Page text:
Aid workers in the line of fire as international conflicts spare no one
By Carole Landry, AFP
August 18, 2014, 12:02 am TWN
UNITED NATIONS--Aid workers rushing to save lives worldwide are increasingly becoming targets for attack, in a worrying development for NGOs trying to ease suffering in hostile war zones.
From South Sudan, where roaming militias killed six aid workers this month — three of them in an ambush — to Gaza, where 11 U.N. staff were killed in attacks on U.N.-run shelters, relief workers are living dangerously.
Over the past decade, the number of aid workers killed in attacks has tripled, reaching over 100 deaths per year, U.N. officials say.
Afghanistan, South Sudan and Syria now rank as the most dangerous countries for humanitarian staff.
"Fifteen years ago, the greatest risk to the lives of aid workers were road traffic accidents. That is no longer the case. Violent incidents claim the lives of more aid workers than anything else," said Bob Kitchen, from the International Rescue Committee.
With operations in more than 40 countries, the IRC has lost 12 staff over the past six years: five were executed by the Taliban in 2011 and two were killed in April in a horrific attack on the U.N. base in Bor, South Sudan.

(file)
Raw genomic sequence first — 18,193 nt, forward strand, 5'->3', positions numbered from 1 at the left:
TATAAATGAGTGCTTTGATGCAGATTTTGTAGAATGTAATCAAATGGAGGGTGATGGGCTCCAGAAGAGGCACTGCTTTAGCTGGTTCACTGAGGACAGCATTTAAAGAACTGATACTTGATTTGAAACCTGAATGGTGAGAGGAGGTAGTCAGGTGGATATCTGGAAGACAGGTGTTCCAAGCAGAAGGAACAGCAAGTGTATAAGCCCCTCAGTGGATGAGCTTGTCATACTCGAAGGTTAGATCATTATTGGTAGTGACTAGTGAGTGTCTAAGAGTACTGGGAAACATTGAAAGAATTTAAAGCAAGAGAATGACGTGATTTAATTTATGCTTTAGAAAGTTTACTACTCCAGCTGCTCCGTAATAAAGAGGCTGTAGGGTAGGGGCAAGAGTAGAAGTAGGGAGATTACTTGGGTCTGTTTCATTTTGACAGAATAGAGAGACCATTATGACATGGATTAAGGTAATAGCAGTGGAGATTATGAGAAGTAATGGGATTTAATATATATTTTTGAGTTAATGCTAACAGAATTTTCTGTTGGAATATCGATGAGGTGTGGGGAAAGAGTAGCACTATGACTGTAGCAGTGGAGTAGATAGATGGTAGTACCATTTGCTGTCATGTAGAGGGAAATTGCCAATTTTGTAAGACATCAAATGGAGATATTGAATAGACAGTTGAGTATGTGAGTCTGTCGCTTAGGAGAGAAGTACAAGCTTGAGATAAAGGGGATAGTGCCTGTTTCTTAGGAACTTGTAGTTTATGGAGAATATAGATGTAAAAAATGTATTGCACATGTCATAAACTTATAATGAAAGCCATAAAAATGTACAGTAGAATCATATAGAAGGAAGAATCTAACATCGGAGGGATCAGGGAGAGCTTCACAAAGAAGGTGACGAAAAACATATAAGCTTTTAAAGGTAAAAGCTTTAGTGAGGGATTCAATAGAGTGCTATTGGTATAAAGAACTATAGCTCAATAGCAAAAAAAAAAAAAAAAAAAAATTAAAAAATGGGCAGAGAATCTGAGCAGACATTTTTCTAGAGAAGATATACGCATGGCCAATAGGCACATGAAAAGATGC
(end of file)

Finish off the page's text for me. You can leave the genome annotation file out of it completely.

Kitchen, who heads the IRC's emergency response team, attributes the increase to the changing nature of warfare, with more civilians being displaced internally, either unable or unwilling to flee the country.
"We are increasingly seeing the need for aid organizations to go into environments of war," he said.
'Deficit of humanity'
Armed groups such as the Islamic State in Iraq consider aid workers a legitimate target, either as a quick way to earn money or to punish those who help their enemies.
"More and more, we're seeing parties to conflicts around the world ignore the rules of war to achieve a political end," said John Ging, head of operations for the U.N. Office for the Coordination of Humanitarian Affairs.
"I believe unfortunately that we are seeing more attacks on humanitarian workers as part of a growing deficit of humanity in conflict and in global politics."